El Mundo (Translation T&P):
His many fans consider him almost like a prophet for having predicted 9/11and his resounding discourse on the subject led many of his lectures on the subject of "Islam, terrorism and the West." But he has many enemies too: they call him "Islamophobic.
The American analyst and director of the Middle East Forum, Daniel Pipes, is more than that. His talks are followed by hundreds of people in the auditorium and thousands of others over the Internet. You can praise or criticizehim but what it's certain is that he speaks without fear. A feature alien to many leaders of the XXI century.
"The key is not what the Islamists want to do but to be aware about what they want to do in the West. I am satisfied that there is more and more people who understand what is Islam and Jihad. You can not defeat the enemy without first defining him. If you are afraid even to the extent of being fearful of defining him, how can you stop it?" asks Pipes in Herzliya, north of Tel Aviv, after participating in a Forum on terrorism.
Although some call him a neocon, he has also attacked the foreign policy of former President George W. Bush. Of course his opinion on Barack Obama is worse. José Luis Rodríguez Zapatero? The U.S. national recognizes that he has no in-depth knowledge of Spanish reality but believes, to sum it up, that "the Islamists are happy with the Spanish president".
Response. There are fears about offending Islamists and about making them angry. Just see what has happened in my country with the Korans. I think that burning a book is totally incorrect and not very smart but in the U.S. is a legal act. However, there comes Obama and says, 'You can not burn this book because I have fear of the consequences". It works by strengthening the Sharia (Islamic Law) to say, 'You shall not burn because it is against Sharia".
Q. Are you calling Obama a coward?
R. Obama is very frightened. My philosophy is that 'we are who we are and you should respect us". Obama's philosophy is that 'we who we respect and understand. "
Q. At the conference, you have devoted much time to explain the roots of (Islamists') acts of terror ...
R. When the Muslims engage in violence, in the West we prefer to talk about economic reasons, that the perpetrator was insane, he had social problems, his marriage was wrong, etc. But there is clearly a factor in the Jihad. Western leaders do not want to talk about this issue because they do not want to offend Muslims and convert them into jihadists. We must call a spade a spade, that is, 'Islamic terrorism'. But we must distinguish between Islam and Islamism, which is an extremist movement that wishes to establish a law for the whole society.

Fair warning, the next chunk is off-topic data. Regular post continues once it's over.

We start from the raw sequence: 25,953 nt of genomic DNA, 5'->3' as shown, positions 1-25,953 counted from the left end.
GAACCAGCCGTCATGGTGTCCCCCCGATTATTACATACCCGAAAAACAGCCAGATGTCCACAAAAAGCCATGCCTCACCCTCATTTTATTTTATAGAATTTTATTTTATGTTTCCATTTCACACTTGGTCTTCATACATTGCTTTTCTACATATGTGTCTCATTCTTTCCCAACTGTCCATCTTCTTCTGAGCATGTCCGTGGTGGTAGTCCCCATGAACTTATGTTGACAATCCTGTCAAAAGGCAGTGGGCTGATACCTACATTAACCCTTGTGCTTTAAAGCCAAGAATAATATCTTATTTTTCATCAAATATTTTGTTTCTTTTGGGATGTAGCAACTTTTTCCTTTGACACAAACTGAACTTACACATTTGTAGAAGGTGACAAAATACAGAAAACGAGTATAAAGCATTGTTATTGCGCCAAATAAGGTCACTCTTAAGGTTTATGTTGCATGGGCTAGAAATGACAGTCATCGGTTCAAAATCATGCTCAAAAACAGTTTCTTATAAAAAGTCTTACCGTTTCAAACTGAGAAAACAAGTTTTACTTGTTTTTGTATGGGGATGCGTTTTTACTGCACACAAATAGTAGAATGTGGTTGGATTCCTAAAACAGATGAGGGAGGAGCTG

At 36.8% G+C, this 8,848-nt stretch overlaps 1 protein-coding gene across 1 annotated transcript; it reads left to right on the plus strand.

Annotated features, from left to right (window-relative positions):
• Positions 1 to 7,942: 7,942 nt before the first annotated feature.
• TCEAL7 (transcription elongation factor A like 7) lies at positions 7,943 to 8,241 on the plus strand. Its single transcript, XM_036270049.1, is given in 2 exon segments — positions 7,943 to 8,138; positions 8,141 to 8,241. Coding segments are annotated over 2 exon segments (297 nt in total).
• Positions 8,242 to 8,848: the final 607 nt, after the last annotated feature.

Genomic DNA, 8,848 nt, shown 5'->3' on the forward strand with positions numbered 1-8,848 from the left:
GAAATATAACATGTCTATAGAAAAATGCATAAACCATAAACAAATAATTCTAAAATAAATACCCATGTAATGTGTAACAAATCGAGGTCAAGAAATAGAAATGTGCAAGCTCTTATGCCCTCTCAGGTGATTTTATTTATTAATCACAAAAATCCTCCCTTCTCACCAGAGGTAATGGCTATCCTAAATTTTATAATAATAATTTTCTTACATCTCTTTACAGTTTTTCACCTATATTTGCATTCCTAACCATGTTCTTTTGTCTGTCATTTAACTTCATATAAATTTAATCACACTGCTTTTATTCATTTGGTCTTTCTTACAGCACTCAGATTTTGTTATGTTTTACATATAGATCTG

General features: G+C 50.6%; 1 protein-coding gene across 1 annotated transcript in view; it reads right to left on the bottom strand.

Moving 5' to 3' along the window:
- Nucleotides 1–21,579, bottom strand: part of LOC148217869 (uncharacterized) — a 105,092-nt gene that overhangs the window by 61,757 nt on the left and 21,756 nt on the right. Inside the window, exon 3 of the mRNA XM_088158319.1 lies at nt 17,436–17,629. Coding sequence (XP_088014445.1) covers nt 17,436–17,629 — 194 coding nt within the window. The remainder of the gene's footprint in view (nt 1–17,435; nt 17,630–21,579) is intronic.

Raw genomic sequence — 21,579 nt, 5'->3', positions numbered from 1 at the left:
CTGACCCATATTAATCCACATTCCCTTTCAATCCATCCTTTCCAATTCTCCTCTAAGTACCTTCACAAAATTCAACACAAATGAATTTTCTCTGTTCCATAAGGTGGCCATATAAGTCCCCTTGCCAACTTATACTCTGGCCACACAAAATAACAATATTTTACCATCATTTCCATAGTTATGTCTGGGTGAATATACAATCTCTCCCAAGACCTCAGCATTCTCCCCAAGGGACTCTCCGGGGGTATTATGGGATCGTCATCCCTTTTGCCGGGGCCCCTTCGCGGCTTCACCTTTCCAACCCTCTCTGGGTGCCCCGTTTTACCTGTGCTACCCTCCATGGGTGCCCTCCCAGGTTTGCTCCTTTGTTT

Q. What differences do you see between Obama and Bush?
R. There are no major differences in particular on issues such as Islam, Iraq, terrorism, Iran, Turkey and Israel. In this case, the difference may be that Obama is focused on Jerusalem and the West Bank in addition to trying to enlist the support of Arab countries. Bush did not try.
Q. Is there a future for renewed dialogue between Israelis and Palestinians?
R. It's a joke because nobody wants it. Only Obama. The Israelis do not believe that out an agreement (peace can be achieved). Palestinians, on the other hand, neither believe in it nor desire it. Who is Abu Mazen? He controls a territory the size of this room. Hamas clearly does not want peace. It's an old movie. The definition of a fool is someone who does things wrong over and over again. If it didn't work once or twice, why should we try the third?
Q. Many blame Bush for increasing instability in the region, while Al Qaeda continues to be nourished by extremists ...
R. Attacks on Iraq and Afghanistan were the right decision. What was wrong was trying to fix the chaos in those countries. We had to go in, topple Saddam and the Taliban and retire. The error was not to go but to stay.
Q. What do you think about the construction of the Mosque near Ground Zero in New York?
R. I do not care about that much but ultimately I am against. It is not a priority but rather it's something symbolic. The West continues to focus on symbols such as Islamic dress in schools in France, the minarets in Switzerland or the cartoons in Denmark. The real issue is whether we accept Islamic law, polygamy, the supremacy of Islam, that we are forbidden to express what we think for fear of reprisals.
Q. You also speak of some European Left alliance with Islamist groups ...
R. The basis of this alliance is that they do not like traditional Western civilization. They share almost nothing but have a common enemy. At first sight it can be symbolized in Israel or the United States of Bush but the enemy is much deeper: the culture and life in the West.
Q. In Europe, immigration is an issue of growing controversy ...
R. Your continent is facing a serious problem. You have three options. First, everyone freely assumes that all the people are ruled by the same law, something that I do not see close unfortunately. The second option is called Eurabia, that is, more Islamic laws, a Muslim Europe with Londonstan, Al Andalus ... The last option is to say 'enough', we do not want Sharia to dominate our societies.
Q. "In this last option, you can be call xenophobic... (¿!)
R. I only say that they should not be allowed to make ourselves live under Islamic law.
R. Zapatero is taking steps approved by the Islamists and in the long-term that could lead to the achievement of their long-term dream of Al Andalus. I'm not saying that it will soon happen, of course, but it is a very vivid dream for them. In one of his first speeches after 9/11, Bin Laden referred to Al Andalus and Hamas has textbooks explaining that their dream is to return to Al Andalus.